Muslims in Irish protest against IS atrocities

Muslims from different parts of the country are to hold a “Not in our Name” demonstration on Dublin’s O’Connell Street in protest against the atrocities inspired by terror group Islamic State.

Organisers said Muslims should not remain silent while the terrorists damaged Islam and sought to define it as a “barbaric religion”.

Community leaders said Islamaphobia was “increasing rapidly” due to the atrocities and pointed out that three Irish citizens had been murdered in the attack in Tunisia.

The Irish Muslim Peace & Integration Council has called on Muslims to gather at O’Connell Street on Sunday, July 26 to demonstrate that “hatred and violence” could not be used in the name of Islam.

The council, a national representative Muslim body with a presence in Dublin, Cork, Athlone, Portlaoise and Belfast, said silence within the community may be wrongly interpreted “as a silent approval” of ISIS (Islamic State in Iraq and Syria).

Shaykh Dr Umar Al-Qadri, founder of the council and Imam at the Islamic Cultural Centre in Blanchardstown, west Dublin, said last Friday’s attacks in France, Kuwait and Tunisia had taken place during the holy month of Ramadan.

He said that of the 38 tourists murdered in Tunisia, three were Irish citizens. And he pointed out that the 38 people killed in a blast in Kuwait were Muslims, carried out by a suicide-bomber affiliated to ISIS. In the third attack, a man was beheaded by an attacker in Grenoble.

“Indiscriminate slaughter, public beheading and systematic starvation are all features of the murderous campaign by the so-called Islamic State,” Dr Al-Qadri said. “All these are absolutely against the teachings of Islam.”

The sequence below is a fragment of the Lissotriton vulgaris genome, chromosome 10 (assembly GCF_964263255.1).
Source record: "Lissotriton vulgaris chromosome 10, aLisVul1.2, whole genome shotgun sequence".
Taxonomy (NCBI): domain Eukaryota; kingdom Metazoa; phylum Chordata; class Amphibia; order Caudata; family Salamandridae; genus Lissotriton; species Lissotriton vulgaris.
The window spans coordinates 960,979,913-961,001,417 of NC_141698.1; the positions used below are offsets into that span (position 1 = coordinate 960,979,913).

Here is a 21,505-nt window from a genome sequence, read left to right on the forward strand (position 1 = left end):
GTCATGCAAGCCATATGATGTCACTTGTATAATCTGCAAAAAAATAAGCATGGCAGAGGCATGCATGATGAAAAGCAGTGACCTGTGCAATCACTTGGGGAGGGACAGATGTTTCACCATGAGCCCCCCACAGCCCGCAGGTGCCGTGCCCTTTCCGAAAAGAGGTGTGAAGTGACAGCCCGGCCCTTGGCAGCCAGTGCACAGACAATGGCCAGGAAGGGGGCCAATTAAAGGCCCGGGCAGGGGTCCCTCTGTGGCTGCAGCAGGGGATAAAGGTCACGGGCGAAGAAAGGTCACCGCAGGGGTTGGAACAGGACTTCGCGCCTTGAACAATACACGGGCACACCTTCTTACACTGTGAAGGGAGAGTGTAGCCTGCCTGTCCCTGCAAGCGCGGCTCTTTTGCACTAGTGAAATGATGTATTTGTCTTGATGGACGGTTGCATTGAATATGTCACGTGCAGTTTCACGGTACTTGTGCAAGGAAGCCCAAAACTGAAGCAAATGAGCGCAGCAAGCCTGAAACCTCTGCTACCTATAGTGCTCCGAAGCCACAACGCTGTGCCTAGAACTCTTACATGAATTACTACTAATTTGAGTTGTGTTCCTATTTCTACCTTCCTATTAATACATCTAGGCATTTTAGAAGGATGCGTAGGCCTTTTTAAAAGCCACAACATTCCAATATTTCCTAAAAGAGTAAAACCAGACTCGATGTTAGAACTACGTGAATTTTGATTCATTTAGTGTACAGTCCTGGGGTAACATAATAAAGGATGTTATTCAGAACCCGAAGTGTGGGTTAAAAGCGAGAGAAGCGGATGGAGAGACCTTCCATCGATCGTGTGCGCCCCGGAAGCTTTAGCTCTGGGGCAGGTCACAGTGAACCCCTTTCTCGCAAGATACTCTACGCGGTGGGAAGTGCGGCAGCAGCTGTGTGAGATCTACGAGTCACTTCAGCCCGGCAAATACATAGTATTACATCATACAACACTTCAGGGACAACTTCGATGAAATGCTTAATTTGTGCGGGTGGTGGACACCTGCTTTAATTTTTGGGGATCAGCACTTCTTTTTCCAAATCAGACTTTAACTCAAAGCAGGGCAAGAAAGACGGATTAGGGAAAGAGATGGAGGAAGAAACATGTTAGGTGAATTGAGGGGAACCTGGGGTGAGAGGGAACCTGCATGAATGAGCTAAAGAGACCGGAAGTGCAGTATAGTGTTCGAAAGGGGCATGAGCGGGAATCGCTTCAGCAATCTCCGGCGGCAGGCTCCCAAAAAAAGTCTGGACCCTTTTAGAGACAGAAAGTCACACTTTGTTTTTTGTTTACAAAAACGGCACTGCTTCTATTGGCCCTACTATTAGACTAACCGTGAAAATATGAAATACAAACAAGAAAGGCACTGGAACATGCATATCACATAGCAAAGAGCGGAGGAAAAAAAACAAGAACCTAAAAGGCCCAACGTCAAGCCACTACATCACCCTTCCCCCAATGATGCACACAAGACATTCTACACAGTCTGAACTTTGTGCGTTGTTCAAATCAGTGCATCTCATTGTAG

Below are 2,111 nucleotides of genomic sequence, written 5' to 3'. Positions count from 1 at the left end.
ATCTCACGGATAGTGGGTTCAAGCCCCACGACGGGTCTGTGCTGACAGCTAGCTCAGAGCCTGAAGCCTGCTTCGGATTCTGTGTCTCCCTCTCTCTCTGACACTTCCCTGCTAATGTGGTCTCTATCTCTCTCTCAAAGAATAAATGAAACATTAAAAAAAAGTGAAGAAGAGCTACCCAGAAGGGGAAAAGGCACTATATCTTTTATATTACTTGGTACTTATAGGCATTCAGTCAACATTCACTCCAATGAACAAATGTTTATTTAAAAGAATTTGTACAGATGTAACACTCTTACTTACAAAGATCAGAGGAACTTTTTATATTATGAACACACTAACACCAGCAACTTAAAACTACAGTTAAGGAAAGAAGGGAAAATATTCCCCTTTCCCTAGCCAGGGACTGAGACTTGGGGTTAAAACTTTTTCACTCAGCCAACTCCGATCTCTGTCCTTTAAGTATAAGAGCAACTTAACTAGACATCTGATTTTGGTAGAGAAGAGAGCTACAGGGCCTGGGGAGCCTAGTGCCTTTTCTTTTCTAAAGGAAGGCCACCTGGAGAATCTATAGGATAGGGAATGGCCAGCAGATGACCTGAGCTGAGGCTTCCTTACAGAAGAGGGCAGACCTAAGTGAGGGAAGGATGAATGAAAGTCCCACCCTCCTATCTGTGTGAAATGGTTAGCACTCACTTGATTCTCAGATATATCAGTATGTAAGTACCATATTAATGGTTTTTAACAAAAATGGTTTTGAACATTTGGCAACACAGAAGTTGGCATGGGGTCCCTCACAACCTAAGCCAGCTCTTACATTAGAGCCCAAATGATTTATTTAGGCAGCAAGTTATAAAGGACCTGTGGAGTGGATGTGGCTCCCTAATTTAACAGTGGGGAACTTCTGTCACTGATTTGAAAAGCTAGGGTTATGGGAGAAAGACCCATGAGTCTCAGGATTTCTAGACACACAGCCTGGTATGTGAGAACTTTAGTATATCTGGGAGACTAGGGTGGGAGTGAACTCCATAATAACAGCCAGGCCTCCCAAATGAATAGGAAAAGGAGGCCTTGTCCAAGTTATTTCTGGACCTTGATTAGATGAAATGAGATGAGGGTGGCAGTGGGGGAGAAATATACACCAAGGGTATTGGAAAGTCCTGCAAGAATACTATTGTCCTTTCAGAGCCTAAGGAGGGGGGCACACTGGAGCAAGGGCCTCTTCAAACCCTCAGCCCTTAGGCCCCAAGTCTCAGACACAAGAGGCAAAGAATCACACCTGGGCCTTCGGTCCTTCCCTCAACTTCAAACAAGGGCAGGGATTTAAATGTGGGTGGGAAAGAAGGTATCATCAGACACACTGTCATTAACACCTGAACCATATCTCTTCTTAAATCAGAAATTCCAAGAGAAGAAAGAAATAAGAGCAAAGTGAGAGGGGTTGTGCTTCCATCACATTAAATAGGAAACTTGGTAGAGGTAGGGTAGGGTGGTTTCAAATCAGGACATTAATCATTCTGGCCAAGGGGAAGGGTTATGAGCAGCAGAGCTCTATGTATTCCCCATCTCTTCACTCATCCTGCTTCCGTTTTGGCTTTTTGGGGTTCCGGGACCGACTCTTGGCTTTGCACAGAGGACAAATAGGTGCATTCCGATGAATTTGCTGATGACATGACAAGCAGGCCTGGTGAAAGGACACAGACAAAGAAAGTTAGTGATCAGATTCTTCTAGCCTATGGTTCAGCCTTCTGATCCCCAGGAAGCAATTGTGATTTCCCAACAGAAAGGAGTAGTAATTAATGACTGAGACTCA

He said: “It will be terribly wrong that in the face of the so-called “Islamic state” atrocities if we as Muslims remain silent at how Islam is wrongfully defined as a barbaric religion by these terrorists.” He added: “Our silence may wrongfully be interpreted by some as silent approval of ISIS.”

He said those who will gather at O’Connell Street will “demonstrate collectively that hatred and violence can never be justified in the name of Islam”.

So far, Muslim organisations attending include Al-Mustafa Islamic Educational & Cultural Centre Ireland, the Cork Muslim Foundation, the Jamiat Raudat us Soliheen Drogheda, and the Athlone Islamic Centre. Two of the three Irish victims, Laurence and Martina Hayes are from Athlone.

“With this protest we aim to highlight that Islam is a religion of Peace and show Ireland that all Muslims in Ireland condemn terrorism,” said the shaykh. 

Meanwhile, as the Tunisian government said it had arrested 12 suspected accomplices, British comedian and political activist Russell Brand blamed UK foreign policy for the atrocity.

Speaking on his YouTube video blog The Trews, he described the minute’s silence set to take place across the UK today as a “minute of bullshit”.

Britain has been engaged in foreign activity in Muslim countries which obviously provokes this kind of response,” he says, adding that it sells arms to countries perceived as a threat and that the UK’s response to the massacre will lead to further attacks.

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